Prospero's Girls


  • Deanne Williams York University


The Tempest, Performance Studies, Miranda, Ariel


This essay examines the afterlives of Miranda and Ariel, Prospero's "girls," on stage and in film. A longstanding editorial and theatrical tradition that assigns Miranda's "abhorrèd slave" speech to Caliban informs the ongoing representation of Miranda as a passive and submissive character, even after the speech is restored in the twentieth century. The two-hundred-year-long history of reassigning Miranda's speech to Prospero coincides with the tradition of casting a girl actress as Ariel. Dismissed in recent years as an outmoded and déclassé theatrical convention, Ariel's history as a girl left a strong impression on the play's theatrical and artistic legacy. Restoration adaptations of The Tempest added more and more girl characters to Prospero's island, reflecting an intensified interest in girls and girlhood as the play charted the paths to Miranda's marriage and Ariel's freedom. With Miranda representing domestic expectations and Ariel embodying the dream of liberation, Prospero's girls and their history reflect the conflicting and competing expectations placed upon girls and the dream of a patriarchal power that, rather than stifling girls, sets them free.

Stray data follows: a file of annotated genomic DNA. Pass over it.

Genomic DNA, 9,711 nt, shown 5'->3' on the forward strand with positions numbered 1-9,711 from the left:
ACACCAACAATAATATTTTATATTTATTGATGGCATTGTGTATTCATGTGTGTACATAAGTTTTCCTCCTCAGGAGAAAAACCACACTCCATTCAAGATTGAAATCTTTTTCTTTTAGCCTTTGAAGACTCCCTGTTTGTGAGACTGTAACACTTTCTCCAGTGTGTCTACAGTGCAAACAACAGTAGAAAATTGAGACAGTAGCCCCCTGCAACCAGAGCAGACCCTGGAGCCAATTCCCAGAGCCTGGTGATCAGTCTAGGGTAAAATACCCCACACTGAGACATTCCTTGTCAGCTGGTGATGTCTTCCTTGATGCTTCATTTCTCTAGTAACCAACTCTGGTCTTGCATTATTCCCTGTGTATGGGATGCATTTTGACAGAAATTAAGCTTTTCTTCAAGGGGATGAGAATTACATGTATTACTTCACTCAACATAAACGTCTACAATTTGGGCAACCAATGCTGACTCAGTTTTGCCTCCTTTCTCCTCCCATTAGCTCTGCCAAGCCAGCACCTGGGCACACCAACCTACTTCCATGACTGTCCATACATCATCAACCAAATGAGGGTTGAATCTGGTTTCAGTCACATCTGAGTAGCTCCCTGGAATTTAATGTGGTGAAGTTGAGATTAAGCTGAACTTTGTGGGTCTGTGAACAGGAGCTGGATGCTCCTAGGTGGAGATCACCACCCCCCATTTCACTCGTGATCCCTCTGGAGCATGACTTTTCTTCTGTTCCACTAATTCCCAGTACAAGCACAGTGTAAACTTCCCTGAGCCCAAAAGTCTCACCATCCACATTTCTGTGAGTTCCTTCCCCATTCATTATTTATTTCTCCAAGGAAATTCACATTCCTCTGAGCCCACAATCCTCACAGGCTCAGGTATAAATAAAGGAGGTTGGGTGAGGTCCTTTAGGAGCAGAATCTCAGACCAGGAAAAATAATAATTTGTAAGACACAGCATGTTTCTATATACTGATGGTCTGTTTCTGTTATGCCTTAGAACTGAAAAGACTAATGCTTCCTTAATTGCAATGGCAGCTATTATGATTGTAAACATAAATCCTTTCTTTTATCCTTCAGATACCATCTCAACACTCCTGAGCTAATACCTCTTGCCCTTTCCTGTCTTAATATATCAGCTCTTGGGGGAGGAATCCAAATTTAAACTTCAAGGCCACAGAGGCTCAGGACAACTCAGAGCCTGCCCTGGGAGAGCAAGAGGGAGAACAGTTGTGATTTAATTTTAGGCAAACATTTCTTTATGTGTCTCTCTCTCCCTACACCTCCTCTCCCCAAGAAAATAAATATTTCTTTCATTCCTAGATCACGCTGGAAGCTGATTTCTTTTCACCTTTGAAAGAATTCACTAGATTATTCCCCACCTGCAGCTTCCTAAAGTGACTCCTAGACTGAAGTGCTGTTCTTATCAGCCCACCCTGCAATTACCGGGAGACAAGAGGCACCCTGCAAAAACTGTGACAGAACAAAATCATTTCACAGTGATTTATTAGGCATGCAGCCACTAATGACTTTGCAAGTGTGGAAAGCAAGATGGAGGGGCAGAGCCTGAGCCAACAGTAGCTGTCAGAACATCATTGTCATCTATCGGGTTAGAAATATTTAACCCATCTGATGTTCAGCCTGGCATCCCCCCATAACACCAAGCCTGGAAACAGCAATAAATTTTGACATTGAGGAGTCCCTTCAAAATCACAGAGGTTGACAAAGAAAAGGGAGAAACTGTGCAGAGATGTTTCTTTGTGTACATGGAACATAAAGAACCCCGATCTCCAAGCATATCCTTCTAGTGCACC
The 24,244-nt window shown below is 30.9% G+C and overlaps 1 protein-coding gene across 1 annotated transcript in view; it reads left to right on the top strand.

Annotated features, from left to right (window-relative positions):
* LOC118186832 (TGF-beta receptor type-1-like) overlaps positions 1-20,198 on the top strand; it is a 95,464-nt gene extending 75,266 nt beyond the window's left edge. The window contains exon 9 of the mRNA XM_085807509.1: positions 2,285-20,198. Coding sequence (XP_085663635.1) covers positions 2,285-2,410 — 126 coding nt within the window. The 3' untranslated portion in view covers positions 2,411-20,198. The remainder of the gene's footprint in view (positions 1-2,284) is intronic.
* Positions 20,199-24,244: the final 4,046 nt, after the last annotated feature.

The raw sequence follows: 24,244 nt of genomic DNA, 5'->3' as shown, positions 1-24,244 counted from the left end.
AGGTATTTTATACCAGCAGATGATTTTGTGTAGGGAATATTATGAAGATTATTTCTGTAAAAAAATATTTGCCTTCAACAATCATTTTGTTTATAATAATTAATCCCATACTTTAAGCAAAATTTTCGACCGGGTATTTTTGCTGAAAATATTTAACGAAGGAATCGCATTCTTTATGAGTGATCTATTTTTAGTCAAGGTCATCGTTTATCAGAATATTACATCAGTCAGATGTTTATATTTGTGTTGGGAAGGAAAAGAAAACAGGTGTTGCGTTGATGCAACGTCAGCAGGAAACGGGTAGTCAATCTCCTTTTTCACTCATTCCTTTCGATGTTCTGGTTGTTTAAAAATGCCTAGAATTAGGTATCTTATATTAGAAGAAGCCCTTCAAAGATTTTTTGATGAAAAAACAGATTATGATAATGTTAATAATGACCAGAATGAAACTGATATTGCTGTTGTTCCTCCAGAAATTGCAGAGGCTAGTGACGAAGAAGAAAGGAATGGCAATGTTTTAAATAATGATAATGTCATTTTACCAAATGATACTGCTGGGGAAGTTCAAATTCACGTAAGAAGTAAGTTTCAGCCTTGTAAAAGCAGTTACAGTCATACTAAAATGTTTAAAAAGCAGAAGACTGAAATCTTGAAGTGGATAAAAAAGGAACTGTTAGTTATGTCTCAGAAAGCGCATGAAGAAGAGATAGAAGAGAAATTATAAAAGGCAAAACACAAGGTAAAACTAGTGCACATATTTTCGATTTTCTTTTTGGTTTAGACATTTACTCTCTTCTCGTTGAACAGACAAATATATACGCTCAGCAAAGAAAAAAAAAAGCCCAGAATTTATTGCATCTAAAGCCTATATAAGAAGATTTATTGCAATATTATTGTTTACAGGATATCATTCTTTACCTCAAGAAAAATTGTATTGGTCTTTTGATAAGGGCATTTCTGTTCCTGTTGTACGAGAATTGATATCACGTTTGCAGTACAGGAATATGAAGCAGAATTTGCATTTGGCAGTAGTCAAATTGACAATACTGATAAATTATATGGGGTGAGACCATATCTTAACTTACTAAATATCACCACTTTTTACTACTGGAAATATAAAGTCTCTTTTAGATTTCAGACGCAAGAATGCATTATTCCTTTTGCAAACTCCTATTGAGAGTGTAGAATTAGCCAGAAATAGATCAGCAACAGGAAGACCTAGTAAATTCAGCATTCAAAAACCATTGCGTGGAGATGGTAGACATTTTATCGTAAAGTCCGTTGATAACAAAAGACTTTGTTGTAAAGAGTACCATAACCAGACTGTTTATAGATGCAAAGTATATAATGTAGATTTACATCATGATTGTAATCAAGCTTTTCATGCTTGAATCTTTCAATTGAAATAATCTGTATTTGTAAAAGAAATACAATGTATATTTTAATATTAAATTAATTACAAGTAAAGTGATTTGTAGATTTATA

Author Biography

Deanne Williams, York University

Deanne Williams is Associate Professor of English at York University, Toronto. She is the author of The French Fetish from Chaucer to Shakespeare (Cambridge 2004), which won the Roland H. Bainton Prize for best book in literature from the Sixteenth Century Society and Conference. She is co-editor, with Ananya Jahanara Kabir, of Postcolonial Approaches to the European Middle Ages: Translating Cultures (Cambridge 2005), and, with Kaara L. Peterson, of The Afterlife of Ophelia (Palgrave 2012). She has published articles on a wide range of topics, including Shakespeare adaptations, the history of feminist scholarship, and the reception of classical and medieval literature in the Renaissance. Her new book, Shakespeare and the Performance of Girlhood, was published in the Palgrave Shakespeare Studies series in 2014.